As to what to use on your dog's coat, it all depends - but the most important thing is to hydrate both inside (with "healthy" fats in the diet, and "out" with a high quality dog shampoo & coonditioner (made for dogs!) that is non-stripping and will restore the cuticel) From your post, your dog's hair is THIRSTY.

Everybody has different products they like and a lot depends on:
1) your dogs coat (even show coats have different textures and thicknesses).
2) your dog's skin. Just like humans, dogs have different sensitivities. What might be great on one dog's skin could cause a reaction on another. You should always do a patch test. To do a patch test, apply a small q-tip size circle - full strength to the inside back thigh of your dog (there isn't a lot of hair there and if there is an inflamation it will be localized and not very visible. Let it sit for an hour and then you can wipe the rest of. If your dog has a bad reaction, you'll notice it with 24 hours.
3) What you feed your dog. There are two primary factors that create a beautiful coat - your dog's genes and what you feed your dog. A diet rich in Omega fatty acids and highly digestable protiens will result in a thicker, richer coat. If your dog is not getting protiens and "good" fats in his diet, the coat will be dry, brittle and thin. In addition to feeding my dogs a top quality diet (I feed some Stella & Chewys Raw and ultra premium kibble and wet and I rotate protien sources), I also provide my dogs with a balanced mutli-supplment. For coat growth, I recommend a product called "Show Stopper." http://www.k9power.com/k9_show_stopper.php

When I first started showing, there were not many quality (cosmetic quality - I mean) products on the market. I tried the usual suspects that everyone seems to write about on dog boards:
Vellus
Chris Systems
Pet Silk
(some people also use commerical products made for horses (not a good idea since horses can sweat and dogs cannot. What would not irritate a horse's, or human's skin, could very well irritate a dog - plus the PH of the skin is different)

I had very little success with them. My dog's skin actually began to flake and I found out that many of these products contain sillicone. Sillicone makes the coat looks shiny but seals the hair shaft. So moisture can't get out OR in. (There's a product that petedge sells for resale in grooming supply and groomer's shops. It's very low quality stuff but pet owners are often awed at how shiny their dogs look when they come home from the groomer. Unfortunatly, this product is made with silicone). Over time, that makes the hair brittle and can build up on the skin.

I was fortunate to meet Arlene M. at a Yorkie Speciality in PA. She gave me some samples of her products and I was hooked. A few years later, I began selling her products on my website and as reputation of her products grew, my sales have grown too. Now, I have a hard time keeping stuff in stock! You can see those products and a video on how to use them on a Standard Poodle by going to the Pure Paws section of my website:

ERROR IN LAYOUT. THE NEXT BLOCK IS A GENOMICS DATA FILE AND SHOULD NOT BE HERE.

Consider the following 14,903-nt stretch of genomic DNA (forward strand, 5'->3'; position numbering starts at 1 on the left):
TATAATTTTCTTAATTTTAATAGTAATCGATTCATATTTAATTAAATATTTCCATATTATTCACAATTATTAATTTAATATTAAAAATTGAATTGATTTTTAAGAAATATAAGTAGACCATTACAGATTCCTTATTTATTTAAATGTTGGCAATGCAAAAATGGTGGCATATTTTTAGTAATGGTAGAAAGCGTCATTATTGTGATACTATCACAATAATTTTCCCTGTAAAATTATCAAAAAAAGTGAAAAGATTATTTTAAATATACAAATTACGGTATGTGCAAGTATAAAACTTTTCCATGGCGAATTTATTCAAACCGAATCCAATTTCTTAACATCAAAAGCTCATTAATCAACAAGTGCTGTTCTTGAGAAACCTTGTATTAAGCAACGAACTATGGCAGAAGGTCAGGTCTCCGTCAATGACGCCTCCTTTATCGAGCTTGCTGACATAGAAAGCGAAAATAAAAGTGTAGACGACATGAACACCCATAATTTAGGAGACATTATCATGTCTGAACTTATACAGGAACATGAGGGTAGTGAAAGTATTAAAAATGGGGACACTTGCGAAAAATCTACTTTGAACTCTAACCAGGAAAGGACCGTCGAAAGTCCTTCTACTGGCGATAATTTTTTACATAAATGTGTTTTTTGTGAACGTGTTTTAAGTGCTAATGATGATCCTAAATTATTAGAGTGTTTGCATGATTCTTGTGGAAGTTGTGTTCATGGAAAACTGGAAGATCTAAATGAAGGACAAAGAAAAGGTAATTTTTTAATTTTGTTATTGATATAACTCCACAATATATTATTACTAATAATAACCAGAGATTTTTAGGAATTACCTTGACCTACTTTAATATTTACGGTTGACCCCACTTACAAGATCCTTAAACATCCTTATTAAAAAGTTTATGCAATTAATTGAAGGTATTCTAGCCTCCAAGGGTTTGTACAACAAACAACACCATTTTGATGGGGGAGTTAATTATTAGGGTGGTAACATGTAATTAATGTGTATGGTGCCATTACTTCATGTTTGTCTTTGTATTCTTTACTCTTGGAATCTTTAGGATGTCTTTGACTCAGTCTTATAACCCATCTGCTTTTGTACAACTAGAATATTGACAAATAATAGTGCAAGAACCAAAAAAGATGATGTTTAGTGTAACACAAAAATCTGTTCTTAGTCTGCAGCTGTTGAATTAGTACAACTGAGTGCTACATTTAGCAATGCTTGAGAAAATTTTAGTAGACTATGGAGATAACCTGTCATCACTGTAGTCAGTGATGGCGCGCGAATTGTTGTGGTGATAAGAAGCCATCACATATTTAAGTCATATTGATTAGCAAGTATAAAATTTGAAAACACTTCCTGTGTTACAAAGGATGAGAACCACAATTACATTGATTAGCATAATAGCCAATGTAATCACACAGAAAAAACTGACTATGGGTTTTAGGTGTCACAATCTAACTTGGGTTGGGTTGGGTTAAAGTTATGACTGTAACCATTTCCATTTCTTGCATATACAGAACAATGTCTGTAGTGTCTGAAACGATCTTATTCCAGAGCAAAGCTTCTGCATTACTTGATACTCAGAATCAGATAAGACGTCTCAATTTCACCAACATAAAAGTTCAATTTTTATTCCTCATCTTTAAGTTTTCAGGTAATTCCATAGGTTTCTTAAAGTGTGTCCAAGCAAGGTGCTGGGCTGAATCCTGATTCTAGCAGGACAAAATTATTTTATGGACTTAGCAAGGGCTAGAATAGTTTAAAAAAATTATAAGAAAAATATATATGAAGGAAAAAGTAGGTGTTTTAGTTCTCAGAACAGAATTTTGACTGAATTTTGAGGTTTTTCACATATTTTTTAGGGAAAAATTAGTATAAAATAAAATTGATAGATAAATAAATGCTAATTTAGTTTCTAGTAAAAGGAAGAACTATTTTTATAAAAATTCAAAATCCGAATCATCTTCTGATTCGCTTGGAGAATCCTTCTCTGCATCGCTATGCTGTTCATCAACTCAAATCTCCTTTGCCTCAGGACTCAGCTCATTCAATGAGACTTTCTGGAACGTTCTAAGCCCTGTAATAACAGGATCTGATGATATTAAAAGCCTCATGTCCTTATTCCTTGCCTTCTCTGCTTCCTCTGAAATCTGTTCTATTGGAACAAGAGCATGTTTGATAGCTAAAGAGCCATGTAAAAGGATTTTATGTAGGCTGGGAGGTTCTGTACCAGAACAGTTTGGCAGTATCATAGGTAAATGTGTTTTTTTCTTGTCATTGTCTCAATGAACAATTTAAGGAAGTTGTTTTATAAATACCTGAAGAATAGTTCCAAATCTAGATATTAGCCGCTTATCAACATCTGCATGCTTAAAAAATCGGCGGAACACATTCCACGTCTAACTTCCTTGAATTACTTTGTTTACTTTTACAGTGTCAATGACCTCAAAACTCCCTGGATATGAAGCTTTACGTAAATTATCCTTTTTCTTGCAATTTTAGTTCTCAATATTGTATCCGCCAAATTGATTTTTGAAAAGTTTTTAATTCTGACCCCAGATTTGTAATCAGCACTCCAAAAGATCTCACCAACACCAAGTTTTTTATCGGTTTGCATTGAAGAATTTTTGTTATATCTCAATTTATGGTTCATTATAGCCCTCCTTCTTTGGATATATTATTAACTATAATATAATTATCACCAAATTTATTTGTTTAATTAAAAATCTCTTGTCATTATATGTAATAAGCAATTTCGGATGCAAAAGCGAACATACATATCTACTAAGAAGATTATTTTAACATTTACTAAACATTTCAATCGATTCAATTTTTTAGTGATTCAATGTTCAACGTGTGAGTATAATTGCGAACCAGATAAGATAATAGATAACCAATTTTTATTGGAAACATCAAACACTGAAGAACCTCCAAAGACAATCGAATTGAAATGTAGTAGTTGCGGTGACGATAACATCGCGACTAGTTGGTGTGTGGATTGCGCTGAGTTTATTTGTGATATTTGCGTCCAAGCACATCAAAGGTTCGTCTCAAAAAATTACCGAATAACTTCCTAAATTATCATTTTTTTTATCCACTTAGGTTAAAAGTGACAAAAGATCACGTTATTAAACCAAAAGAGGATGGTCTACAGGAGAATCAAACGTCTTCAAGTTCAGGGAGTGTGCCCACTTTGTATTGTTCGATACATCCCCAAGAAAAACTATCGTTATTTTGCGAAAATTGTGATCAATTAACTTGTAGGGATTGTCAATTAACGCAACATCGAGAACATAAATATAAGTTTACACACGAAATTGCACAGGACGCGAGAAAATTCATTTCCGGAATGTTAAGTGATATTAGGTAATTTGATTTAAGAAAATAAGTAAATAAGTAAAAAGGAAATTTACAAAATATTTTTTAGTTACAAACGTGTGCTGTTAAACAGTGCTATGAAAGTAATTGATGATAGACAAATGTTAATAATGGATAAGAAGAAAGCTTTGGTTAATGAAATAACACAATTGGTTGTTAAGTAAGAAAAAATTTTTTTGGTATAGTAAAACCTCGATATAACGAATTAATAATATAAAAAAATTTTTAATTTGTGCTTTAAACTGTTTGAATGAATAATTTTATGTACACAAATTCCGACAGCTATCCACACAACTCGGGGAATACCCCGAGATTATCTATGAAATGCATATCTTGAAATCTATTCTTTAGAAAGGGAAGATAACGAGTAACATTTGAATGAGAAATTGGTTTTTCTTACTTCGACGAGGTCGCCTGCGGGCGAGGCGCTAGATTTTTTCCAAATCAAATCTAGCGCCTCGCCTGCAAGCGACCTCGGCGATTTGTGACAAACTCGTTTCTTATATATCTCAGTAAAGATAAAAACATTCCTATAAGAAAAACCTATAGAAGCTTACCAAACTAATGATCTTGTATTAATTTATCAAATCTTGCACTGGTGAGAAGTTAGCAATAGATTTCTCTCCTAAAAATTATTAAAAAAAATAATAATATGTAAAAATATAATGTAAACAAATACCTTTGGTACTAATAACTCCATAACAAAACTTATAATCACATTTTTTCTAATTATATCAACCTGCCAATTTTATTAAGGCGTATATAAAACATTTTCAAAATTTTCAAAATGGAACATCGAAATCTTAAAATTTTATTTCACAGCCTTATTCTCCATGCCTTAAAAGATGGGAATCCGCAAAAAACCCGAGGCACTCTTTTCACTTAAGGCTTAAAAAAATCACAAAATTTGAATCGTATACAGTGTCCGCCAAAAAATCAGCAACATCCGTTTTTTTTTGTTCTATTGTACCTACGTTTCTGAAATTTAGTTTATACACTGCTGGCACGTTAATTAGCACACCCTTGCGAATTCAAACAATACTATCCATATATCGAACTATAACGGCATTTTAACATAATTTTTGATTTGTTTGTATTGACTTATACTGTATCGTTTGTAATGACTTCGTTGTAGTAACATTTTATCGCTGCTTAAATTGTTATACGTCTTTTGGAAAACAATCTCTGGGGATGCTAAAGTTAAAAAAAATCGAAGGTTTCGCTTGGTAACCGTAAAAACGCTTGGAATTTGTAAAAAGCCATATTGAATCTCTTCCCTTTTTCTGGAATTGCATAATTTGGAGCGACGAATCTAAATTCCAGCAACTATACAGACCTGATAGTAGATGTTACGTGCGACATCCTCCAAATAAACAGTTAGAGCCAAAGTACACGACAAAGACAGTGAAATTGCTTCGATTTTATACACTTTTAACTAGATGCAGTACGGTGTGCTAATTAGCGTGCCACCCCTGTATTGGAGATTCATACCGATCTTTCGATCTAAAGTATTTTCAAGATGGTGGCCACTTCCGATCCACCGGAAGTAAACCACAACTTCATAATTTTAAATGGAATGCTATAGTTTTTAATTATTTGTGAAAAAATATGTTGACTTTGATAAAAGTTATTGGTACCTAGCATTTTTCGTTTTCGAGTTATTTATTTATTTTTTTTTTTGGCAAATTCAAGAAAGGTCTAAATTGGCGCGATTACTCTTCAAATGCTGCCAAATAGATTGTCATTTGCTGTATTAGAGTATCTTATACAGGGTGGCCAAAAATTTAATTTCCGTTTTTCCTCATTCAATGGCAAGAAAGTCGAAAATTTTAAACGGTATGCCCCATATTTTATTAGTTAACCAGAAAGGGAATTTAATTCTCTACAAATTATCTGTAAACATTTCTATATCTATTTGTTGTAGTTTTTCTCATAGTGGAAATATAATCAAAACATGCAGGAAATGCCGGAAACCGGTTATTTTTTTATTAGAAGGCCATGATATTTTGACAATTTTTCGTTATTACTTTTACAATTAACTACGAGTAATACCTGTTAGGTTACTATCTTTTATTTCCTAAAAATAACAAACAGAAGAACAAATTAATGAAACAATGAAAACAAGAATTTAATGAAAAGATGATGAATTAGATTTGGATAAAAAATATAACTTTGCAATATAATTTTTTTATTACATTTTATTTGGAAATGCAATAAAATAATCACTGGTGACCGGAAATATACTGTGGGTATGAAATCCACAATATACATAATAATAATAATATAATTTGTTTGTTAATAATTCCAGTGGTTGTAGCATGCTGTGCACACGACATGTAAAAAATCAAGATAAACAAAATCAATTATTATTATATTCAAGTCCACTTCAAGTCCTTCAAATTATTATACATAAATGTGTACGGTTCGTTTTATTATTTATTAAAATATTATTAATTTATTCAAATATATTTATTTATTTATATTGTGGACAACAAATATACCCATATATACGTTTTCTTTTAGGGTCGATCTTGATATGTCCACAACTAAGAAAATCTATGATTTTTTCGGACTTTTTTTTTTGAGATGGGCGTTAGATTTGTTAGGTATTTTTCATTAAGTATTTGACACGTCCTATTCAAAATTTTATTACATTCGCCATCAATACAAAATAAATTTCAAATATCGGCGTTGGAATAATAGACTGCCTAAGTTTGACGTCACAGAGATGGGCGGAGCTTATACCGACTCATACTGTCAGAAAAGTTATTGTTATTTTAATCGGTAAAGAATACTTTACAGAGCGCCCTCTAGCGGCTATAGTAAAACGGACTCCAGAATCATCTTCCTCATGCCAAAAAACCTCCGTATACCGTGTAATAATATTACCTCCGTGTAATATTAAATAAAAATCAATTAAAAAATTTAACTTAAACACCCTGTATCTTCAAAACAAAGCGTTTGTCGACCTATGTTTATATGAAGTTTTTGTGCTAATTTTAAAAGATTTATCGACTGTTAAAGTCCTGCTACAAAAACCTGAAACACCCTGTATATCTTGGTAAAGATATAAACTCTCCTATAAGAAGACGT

http://www.mightymitedoggear.com/shampoo.html

you can read about how the products should be used on a poodle by clicking on "poodle" on this link:

http://www.mightymitedoggear.com/breedlistfinishing.html

The product I STRONGLY recommend for your dog given your interests of 1) hydrating the coat and 2) keeping it resitant to your wild doggie lifestyle - would be the Ultra Silk Conditioner:

http://www.mightymitedoggear.com/images/ultra_puresilk.jpg

http://www.mightymitedoggear.com/conditioner.html

Poodles should be bathed once a week and then fluff dried with a pin brush. So in your weeklyl bath, I'd bath and rinse then dab the ultra silk conditioner in my hands and then run it though your dogs hair going from root to tip (do not scrub as that can cause matts). Allow it to sit in the hair for five minutes and then rinse out.


Other products, I don't currently sell but found to be high quality and effective on dogs were:

Plush Puppy
SummerWinds

Plush Puppy is sold at every dog show I have ever been to. It's ubiquitous in the show ring. SummerWinds is harder to find. It's sold privately by an Afghan Kennel by the same name.

http://www.summerwinds.com/

There's also a product line from Australia that many Toy dog people love called Laser Lites that might be worth looking into. I met a woman at a show who breeds Eskies who got into it but I don't think she's selling the products anymore - I don't know the back story on that one.
http://www.laserliteseast.com/
http://www.laserlites.com.au/

Most commercial/pet quality shampoos will not be as effective AND while the initial price may seem cheaper, in reality you will spend more money because the show shampoos are very concentrated and designed to be diluted (remember show people may have to bath and groom their dogs EVERY day of a three or four day cluster whereas pet shampoo is designed for a person who might bath their dog once a month!)
 
1 - 12 of 12 Posts
Top